Research Policies and Procedures
In order to meet the object in the constitution of studying and promoting the history of the Kenmore District, the Society aims:
- to collect and preserve oral and written records, images, films, maps and electronic records representing the history of the Kenmore District from its foundation to the present.
- to seek to ensure that material collected for research purposes covers a broad range of themes – for example, domestic life, education, people, recreation and social life, local industry and commerce, religion, working life, services, transport, built environment
- To disseminate that research
Types of Research Material
The physical items to be collected for the research collection include:
- Primary sources including diaries, minute books, correspondence, documents, archival maps, ephemera etc
- Secondary sources including books, newspaper articles, event programs, community newsletters, maps and street directories, telephone books and computer generated information
- Written memoirs
- Photographs including school photographs, family photographs, promotional photographs (e.g. real estate brochures, commercial promotions) and aerial photographs of the district
- Audio and video recordings
- Items for the research collection can be copied, donated or purchased.
- The Management Committee has to approve the purchase of any items.
- Items must relate to or be significant for the Kenmore District or to a person who once lived in the district. The only exception is books that provide background history or context of a broader area.
- Every item must have an acquisition form completed (attached)
- The Society aims to achieve high standards of collection, care and storage. Every effort will be made to use archival quality storage materials, particularly for photographs
- Items should only be repaired, where applicable, using archival materials
- Collection should be coordinated by the Management Committee, which reserves the right to decline inappropriate material or badly damaged items.
- Original items will not generally be loaned for third party display. The cost of copies, particularly photographs, should be met by the person or organisation seeking the loan. The loans form must be completed for this activity.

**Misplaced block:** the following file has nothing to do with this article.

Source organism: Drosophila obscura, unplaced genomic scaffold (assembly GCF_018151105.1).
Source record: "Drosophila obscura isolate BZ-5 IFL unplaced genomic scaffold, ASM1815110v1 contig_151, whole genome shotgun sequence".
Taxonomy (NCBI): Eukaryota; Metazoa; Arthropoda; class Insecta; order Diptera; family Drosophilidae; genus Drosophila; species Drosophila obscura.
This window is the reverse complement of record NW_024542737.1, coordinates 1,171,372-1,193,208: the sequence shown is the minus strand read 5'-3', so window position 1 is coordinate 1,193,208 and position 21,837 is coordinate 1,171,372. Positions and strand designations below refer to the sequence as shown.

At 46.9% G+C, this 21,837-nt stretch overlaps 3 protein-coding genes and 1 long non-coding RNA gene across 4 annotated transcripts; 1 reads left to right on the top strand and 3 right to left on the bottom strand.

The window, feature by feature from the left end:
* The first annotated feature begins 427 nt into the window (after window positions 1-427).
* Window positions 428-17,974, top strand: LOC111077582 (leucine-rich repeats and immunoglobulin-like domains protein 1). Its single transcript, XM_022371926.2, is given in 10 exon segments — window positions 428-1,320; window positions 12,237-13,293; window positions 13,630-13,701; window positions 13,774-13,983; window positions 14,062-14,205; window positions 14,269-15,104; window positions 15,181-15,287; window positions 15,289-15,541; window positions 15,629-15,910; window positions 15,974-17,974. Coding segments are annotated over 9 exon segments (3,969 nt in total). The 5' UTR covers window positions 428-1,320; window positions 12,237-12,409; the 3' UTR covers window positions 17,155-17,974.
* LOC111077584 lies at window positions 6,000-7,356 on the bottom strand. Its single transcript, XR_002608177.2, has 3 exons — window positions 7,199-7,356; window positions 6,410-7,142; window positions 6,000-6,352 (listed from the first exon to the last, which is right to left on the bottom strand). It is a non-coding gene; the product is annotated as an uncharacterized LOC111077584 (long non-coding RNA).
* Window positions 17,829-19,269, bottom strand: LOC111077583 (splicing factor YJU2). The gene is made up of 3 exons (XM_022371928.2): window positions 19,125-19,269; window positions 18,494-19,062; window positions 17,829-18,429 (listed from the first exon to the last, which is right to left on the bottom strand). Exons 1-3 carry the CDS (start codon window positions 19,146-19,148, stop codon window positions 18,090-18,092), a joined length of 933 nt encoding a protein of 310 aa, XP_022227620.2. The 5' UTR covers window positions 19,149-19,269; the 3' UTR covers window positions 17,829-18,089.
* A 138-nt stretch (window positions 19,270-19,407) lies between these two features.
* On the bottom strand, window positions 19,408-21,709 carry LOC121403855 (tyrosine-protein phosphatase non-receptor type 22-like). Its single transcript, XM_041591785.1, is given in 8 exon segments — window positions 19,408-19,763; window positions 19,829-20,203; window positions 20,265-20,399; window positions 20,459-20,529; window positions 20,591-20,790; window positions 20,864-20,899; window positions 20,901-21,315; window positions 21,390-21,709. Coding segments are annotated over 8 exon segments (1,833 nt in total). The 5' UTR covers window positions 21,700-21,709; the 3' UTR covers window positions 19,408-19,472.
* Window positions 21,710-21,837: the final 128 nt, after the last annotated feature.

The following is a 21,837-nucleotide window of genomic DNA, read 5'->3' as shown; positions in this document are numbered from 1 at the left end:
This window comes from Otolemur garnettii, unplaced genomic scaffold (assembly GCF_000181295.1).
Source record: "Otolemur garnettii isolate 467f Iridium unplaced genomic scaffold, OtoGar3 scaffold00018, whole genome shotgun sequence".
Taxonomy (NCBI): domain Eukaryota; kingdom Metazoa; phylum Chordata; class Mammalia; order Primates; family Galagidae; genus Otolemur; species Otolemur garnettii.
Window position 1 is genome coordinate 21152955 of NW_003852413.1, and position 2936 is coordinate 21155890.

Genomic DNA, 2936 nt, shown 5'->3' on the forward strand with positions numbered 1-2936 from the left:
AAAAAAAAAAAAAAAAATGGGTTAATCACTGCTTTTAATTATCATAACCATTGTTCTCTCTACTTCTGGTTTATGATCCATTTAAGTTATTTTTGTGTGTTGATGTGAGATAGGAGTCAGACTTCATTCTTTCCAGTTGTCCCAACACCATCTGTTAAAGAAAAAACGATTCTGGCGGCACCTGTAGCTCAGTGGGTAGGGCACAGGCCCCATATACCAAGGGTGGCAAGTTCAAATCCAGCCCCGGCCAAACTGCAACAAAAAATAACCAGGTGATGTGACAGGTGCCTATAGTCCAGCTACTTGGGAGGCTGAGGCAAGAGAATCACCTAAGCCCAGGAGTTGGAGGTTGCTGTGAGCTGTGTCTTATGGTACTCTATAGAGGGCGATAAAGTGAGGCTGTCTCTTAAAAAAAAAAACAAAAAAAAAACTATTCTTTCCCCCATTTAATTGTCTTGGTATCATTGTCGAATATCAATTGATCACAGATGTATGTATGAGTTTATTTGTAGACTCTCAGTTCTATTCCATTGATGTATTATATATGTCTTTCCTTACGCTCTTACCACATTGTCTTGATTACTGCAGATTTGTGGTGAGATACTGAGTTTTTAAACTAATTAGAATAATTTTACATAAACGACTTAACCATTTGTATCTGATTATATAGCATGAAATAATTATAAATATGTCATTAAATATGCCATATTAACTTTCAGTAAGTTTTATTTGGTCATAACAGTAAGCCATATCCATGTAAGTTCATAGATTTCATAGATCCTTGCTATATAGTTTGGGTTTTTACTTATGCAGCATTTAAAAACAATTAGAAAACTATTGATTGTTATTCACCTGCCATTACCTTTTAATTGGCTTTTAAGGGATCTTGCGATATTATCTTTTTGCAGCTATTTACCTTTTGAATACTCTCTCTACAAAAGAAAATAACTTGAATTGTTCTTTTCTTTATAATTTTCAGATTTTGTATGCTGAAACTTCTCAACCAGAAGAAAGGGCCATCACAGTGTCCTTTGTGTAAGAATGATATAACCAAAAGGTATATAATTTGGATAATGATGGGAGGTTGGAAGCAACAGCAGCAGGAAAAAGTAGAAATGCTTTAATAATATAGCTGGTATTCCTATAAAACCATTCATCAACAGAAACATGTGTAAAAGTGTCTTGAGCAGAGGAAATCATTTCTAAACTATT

Points to be considered when collecting
- Space and storage facilities
- Available funds (or grants) for correct storage
- Access facilities, both electronic and physical
- Duplication of material if a number of people are collecting
- Insurance costs
Deaccession and Disposal Procedure
- This matter can either be dealt with by the Management Committee or a special sub-committee. The key requirement is that deaccession should be subject of a committee’s recorded decision.
- Deaccession can occur under the following circumstances:
- An item proves to be of wider or greater significance than initially known, and such an item may be better conserved if transferred, by agreement, to another institution such as the Queensland Museum, State Library or RQHS.
- An item that has more relevant significance to a society with similar aims in another district. Such an item can also be transferred by agreement.
- There are multiple copies of an item, and there may be good publicity value for one of the items to be given to an appropriate person who will display the item in a public place.
- An item that is in very bad condition so as to render it of no research value can be disposed of.
- An item may have paper-based insect activity that can not easily be fumigated and therefore has the potential to harm other paper-based material in close storage proximity. The item can be disposed of.
- Any deaccession or disposal action must be fully documented.
The Management Committee will review the Research Collection Policy and Procedures at each planning day.